What is it about?

Mycobacterium tuberculosis is the causative agent of tuberculosis in humans. The bacterium coats itself a glycogen-like alpha-glucan to help evade an immune response. Rather than use the well-known classical biosynthetic pathway for glycogen biosynthesis, this pathogen uses a recently discovered alternative pathway. The alternative GlgE pathway uses a different building block to the classical pathway. We have solved the first structure of a carbohydrate-active enzyme enzyme, GlgM, that generates this alternative building block in mycobacteria. We now have greater understanding of how this enzyme works and how it compares with other similar enzymes.

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Why is it important?

Understanding how this pathogen generates its cloak will help inform strategies to treat patients with tuberculosis.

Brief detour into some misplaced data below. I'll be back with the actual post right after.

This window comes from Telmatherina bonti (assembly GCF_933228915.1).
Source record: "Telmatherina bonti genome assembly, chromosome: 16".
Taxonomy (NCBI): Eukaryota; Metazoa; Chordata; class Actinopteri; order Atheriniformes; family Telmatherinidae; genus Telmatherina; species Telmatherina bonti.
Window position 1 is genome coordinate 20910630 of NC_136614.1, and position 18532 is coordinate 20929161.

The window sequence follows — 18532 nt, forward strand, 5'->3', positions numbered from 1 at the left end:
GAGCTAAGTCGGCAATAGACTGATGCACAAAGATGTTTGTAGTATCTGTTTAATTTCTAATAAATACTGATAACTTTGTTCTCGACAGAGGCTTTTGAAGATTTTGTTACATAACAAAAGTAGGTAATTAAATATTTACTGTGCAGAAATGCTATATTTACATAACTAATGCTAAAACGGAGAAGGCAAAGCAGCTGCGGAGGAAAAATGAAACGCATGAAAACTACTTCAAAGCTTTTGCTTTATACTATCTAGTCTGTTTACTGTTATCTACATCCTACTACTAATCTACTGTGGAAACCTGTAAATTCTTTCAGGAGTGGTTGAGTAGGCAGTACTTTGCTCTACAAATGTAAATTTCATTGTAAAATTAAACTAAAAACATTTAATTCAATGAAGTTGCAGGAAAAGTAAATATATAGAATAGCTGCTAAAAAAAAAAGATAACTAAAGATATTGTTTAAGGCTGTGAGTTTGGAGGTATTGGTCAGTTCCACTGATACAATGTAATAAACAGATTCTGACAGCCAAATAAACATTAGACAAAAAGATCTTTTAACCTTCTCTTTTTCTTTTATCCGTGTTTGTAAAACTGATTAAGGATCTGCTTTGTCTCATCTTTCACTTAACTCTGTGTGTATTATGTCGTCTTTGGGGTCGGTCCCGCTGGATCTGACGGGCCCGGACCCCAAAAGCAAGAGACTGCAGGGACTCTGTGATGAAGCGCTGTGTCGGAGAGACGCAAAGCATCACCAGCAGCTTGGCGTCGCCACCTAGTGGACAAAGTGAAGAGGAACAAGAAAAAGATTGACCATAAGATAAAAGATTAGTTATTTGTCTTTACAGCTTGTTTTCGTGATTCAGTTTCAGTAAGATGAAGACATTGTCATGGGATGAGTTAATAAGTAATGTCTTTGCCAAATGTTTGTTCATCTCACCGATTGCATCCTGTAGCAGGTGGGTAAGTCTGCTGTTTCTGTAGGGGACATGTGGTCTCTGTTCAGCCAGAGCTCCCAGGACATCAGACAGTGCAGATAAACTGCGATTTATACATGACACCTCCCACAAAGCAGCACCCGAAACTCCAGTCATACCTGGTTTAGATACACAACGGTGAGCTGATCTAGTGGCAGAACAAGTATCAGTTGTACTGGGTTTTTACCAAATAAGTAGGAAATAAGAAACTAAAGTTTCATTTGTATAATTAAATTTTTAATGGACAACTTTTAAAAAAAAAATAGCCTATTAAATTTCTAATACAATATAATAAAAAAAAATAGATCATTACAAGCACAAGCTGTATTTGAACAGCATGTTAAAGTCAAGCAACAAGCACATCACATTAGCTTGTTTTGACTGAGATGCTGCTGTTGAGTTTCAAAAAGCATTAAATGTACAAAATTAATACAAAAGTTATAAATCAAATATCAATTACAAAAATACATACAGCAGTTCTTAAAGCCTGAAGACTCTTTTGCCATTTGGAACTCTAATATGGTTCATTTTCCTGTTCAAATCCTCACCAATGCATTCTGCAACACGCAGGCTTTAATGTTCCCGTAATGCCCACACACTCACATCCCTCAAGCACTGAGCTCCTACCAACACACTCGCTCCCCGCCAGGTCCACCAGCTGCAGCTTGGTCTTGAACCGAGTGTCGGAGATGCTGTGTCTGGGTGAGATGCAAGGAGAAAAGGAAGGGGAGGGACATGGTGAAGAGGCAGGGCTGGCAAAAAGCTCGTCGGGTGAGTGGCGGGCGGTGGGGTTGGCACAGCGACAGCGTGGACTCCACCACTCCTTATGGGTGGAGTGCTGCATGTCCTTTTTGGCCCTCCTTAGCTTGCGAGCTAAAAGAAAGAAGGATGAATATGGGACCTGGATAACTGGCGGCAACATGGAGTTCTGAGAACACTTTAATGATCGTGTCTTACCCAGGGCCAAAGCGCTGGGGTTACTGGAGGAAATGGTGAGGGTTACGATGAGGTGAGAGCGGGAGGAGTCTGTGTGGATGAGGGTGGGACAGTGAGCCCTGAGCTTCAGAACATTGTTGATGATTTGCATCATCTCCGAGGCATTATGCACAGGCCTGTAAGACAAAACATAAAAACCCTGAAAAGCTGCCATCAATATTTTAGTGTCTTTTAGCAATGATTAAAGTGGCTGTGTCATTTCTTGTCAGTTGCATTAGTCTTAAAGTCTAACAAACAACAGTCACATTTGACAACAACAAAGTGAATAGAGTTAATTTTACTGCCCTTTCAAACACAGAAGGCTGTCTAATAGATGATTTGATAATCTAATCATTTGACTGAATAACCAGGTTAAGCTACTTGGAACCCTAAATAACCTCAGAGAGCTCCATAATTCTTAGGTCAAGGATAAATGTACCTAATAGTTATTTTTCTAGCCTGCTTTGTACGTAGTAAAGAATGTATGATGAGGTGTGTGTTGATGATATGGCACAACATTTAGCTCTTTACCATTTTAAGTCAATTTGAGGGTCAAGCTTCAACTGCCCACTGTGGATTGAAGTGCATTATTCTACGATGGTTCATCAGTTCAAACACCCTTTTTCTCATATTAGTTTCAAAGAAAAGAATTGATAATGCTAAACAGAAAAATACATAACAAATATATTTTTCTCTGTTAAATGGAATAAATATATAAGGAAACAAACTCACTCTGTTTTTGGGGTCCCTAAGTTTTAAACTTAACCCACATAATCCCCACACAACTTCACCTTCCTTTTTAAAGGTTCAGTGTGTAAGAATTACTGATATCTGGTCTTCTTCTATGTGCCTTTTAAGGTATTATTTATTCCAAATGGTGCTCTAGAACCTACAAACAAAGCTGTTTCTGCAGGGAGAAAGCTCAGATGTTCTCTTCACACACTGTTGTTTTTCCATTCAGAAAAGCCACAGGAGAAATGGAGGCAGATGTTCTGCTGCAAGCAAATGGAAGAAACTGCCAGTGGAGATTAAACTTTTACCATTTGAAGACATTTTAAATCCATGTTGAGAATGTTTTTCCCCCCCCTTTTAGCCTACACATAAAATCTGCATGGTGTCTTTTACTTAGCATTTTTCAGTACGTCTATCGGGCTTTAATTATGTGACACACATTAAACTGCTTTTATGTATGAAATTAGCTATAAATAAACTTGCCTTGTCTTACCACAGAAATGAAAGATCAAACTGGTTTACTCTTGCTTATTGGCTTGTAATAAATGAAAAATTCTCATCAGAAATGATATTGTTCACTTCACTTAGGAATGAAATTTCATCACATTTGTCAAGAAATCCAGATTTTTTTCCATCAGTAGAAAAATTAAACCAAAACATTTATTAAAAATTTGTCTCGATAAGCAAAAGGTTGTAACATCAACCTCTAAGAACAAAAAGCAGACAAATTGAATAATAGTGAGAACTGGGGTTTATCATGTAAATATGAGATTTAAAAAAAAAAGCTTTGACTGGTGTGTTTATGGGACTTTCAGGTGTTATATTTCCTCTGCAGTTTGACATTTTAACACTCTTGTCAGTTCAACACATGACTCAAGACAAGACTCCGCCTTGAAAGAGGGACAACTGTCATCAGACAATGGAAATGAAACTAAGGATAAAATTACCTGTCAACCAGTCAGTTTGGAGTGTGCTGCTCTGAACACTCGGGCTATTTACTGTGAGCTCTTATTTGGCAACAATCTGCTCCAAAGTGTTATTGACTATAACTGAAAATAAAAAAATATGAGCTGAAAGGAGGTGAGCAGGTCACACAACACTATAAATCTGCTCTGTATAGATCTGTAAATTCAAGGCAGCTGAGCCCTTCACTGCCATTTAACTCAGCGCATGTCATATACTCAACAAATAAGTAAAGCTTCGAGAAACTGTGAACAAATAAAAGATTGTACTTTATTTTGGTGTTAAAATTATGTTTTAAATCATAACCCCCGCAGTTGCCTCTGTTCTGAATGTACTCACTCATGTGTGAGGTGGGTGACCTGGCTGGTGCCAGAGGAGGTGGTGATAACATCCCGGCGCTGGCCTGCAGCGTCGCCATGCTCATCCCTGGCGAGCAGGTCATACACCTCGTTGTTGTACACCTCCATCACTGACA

GlgM could be targeted in tandem with other enzymes of the pathway to block the production of the cloak. However, GlgE and GlgB are primary targets of the pathway because they lead to the accumulation of the building block, which is toxic to the bacterium at high levels. Antibiotics that target GlgE and GlgB would therefore be most effective when GlgM is fully functional.

Stephen Bornemann
The Sainsbury Laboratory

Read the Original

This page is a summary of: Structure of the Mycobacterium smegmatis α-maltose-1-phosphate synthase GlgM, Acta Crystallographica Section F Structural Biology Communications, April 2020, International Union of Crystallography,
DOI: 10.1107/s2053230x20004343.
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